Serum uric acid and resistance to antihypertensive treatment: data from the European Lacidipine Study on Atherosclerosis

Michele Bombelli, Mario Macchiarulo, Rita Facchetti, Davide Maggiolini, Cesare Cuspidi, Gianfranco Parati, Giuseppe Mancia, Guido Grassi

Research output: Contribution to journalArticlepeer-review


AIM: Whether increased serum uric acid (SUA) favours resistance to antihypertensive drugs is not clear.

METHODS: The European Lacidipine Study on Atherosclerosis (ELSA) was a randomized, double-blind, multicenter trial comparing the effects of a 4-year treatment with either lacidipine or atenolol on progression of carotid atherosclerosis in patients with moderate hypertension. SUA was assessed at randomization and at the study end, office blood pressure (BP) was measured at each titration visit and every 6 months thereafter, ambulatory BP was measured at randomization and every year thereafter.

RESULTS: No difference was found in office and ambulatory BP reduction achieved after 1 and 4 years of treatment in baseline SUA tertiles. This was the case for both treatments. The percentage of patients with controlled office BP (<140/90 mmHg) after 1 year (36.5, 34.2 and 33.8%, P = 0.56) and 4 years (39.9, 39.4 and 38%, P = 0.82) was not different in SUA tertiles. Similar results were obtained basing the analysis on the control of ambulatory BP (<130/80 mmHg) or when data were analyzed taking into account SUA extreme values (≥7 and <3.5 mg/dl). The average and percentage changes of SUA (baseline-study end) were not different between patients who achieved or did not achieve office BP control (5.31 ± 1.26 vs. 5.4 ± 1.29 mg/dl, P = 0.22 e 0.13 ± 0.33 vs. 0.13 ± 0.68, P = 0.87, respectively). This was the case also for control of ambulatory BP.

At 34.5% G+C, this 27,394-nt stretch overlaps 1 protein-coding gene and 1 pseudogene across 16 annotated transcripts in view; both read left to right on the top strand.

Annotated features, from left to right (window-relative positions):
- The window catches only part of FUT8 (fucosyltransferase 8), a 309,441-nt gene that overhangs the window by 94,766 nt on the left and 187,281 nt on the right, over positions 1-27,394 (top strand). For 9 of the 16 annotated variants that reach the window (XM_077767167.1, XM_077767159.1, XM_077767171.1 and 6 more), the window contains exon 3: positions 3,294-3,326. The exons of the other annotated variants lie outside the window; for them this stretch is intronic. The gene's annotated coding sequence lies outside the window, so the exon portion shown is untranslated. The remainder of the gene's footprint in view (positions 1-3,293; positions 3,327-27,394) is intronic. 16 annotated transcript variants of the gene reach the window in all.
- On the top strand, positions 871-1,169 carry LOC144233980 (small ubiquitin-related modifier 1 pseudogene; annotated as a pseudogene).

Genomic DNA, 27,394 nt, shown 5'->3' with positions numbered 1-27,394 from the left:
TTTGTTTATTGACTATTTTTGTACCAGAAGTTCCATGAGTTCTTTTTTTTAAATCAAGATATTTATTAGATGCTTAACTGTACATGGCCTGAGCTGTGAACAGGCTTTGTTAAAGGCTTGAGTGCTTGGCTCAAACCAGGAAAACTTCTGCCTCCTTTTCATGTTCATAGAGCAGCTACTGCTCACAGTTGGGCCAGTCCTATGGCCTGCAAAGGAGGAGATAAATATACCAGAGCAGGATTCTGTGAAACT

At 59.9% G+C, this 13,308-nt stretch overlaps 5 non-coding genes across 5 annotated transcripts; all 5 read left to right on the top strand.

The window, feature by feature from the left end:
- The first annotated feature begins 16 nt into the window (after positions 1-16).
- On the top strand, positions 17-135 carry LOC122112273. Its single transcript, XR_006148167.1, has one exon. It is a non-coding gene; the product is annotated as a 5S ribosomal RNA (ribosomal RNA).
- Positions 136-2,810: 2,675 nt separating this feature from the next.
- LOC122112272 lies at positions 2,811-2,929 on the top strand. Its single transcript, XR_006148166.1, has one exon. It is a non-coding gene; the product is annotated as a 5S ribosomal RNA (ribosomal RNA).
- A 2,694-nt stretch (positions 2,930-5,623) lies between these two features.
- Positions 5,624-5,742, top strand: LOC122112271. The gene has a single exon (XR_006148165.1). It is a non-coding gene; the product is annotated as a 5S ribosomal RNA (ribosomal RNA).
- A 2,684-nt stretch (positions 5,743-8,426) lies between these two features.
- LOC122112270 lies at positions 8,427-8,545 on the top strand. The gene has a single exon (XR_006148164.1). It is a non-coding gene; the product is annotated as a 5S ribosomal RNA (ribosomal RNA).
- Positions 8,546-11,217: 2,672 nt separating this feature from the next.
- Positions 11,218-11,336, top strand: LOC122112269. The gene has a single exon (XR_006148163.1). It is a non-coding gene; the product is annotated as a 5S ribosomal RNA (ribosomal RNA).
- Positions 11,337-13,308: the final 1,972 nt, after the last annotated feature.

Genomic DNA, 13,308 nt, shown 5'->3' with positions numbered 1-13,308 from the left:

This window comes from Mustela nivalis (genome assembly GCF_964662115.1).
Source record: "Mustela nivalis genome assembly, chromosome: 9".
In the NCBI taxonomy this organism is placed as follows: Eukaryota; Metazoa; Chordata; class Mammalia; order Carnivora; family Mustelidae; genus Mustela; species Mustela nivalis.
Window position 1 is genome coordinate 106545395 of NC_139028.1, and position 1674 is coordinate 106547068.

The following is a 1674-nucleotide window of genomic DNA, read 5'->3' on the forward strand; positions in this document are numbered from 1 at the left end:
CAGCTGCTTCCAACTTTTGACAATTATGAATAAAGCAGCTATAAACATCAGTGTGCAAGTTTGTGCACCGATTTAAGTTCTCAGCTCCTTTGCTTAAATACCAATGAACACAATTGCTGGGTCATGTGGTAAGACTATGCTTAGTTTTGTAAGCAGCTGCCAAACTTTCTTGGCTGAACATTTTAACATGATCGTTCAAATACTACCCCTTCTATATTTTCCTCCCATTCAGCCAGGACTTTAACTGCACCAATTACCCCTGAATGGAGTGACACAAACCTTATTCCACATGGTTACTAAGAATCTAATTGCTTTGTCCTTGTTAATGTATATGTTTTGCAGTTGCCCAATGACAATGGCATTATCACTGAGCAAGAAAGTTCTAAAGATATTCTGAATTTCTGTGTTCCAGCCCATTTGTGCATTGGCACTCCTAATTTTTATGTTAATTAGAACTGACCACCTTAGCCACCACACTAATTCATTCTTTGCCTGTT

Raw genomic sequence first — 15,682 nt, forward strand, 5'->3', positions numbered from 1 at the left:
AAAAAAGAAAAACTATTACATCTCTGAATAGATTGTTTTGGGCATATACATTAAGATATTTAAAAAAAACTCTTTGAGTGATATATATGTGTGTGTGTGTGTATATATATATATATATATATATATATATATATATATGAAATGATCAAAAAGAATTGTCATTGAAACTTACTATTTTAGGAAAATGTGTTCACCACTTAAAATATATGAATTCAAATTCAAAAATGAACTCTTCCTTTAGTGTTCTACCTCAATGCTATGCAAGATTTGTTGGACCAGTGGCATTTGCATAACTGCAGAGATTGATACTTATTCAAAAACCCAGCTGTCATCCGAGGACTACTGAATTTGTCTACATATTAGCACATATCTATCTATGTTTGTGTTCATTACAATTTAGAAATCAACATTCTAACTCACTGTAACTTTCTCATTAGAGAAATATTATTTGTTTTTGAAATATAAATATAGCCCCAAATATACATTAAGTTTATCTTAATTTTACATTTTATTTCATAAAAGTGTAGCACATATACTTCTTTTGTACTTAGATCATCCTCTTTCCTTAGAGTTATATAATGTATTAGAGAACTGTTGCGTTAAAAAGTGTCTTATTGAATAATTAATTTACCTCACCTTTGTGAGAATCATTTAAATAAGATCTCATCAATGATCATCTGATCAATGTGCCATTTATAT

CONCLUSION: In the ELSA study, SUA levels do not affect the responsiveness to antihypertensive treatment.

Original languageEnglish
JournalJournal of Hypertension
Publication statusE-pub ahead of print - Dec 19 2018


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